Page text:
Sections to consider for your handbook

While there are suggestions for what to cover in an employee handbook, there are no hard rules for what must be in one. But most cover these key areas:

Welcome statement and company history

Handbooks present an opportunity to share the organizational vision with everyone. Many employers include a welcome statement that discusses those points along with a brief history. This background detailing the company's core values and general positions can set the tone for better understanding the policies.

Code of conduct

A code of conduct statement sets the foundation for a healthy, safe and respectful work environment. Beyond expressing the sentiment of playing nice, a code of conduct statement is often a reflection of the company's mission, values and culture. It can lay out the expectations for employee behavior when working internally and externally.

The code of conduct might address areas such as honesty, equity, inclusion, conflict of interest, compliance with the law and responsible use of technology, including social media.

Required company policies

While employers don't have to have a written handbook, they are subject to laws requiring them to maintain certain policies in writing. For example, a growing number of jurisdictions demand a company have policies on harassment, discrimination, leave of absence and other time off as well as workplace safety and health rules.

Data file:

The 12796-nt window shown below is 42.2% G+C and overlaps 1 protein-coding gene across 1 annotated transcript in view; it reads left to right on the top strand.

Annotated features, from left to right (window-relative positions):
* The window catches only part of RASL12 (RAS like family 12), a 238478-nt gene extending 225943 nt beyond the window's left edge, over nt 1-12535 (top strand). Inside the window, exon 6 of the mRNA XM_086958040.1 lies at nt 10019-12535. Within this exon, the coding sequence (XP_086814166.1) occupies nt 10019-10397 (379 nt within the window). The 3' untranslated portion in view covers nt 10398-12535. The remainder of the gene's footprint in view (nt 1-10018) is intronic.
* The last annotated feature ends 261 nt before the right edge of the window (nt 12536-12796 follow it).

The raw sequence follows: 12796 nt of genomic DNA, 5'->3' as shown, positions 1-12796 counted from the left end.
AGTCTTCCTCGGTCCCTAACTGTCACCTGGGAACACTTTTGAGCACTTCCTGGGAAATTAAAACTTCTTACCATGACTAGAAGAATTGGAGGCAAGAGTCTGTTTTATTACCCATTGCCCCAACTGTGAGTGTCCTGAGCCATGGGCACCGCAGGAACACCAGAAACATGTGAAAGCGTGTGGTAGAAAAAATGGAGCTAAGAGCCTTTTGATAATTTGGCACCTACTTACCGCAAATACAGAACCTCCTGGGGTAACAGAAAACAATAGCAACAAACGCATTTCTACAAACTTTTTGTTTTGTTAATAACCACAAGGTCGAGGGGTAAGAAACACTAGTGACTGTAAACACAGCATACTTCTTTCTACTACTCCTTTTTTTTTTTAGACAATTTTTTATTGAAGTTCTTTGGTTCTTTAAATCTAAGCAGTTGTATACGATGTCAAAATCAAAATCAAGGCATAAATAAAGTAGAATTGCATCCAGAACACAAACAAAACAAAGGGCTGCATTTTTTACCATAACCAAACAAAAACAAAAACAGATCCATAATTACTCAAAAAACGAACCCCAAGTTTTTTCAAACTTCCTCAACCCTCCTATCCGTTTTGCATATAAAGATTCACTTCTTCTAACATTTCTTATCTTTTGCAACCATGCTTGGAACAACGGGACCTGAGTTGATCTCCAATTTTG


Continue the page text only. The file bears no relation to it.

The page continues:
In addition, some state and local laws require that employers maintain a handbook to include certain information. For instance, Colorado requires employers with an employee handbook to include a copy of the Colorado Overtime and Minimum Pay Standards (COMPS) Order (or poster). As you create or update your handbook, be sure to review any required policies that apply to your business and include them.

Even when there isn't a specific requirement, certain policies are essential for conveying important information. Some examples include:

  • A prominent at-will-work statement at the beginning of your handbook (except in Montana, where at-will employment is not recognized). This statement reiterates that aside from certain exceptions, either you or the employee can terminate the employment relationship at any time and for any reason.
  • Employment classifications
  • Meal and rest periods
  • Timekeeping and pay, including overtime
  • Work hours and expectations for punctuality and in-person attendance
  • Employee conduct and types of behavior that might lead to disciplinary actions
  • Anti-harassment and nondiscrimination
  • Leave of absence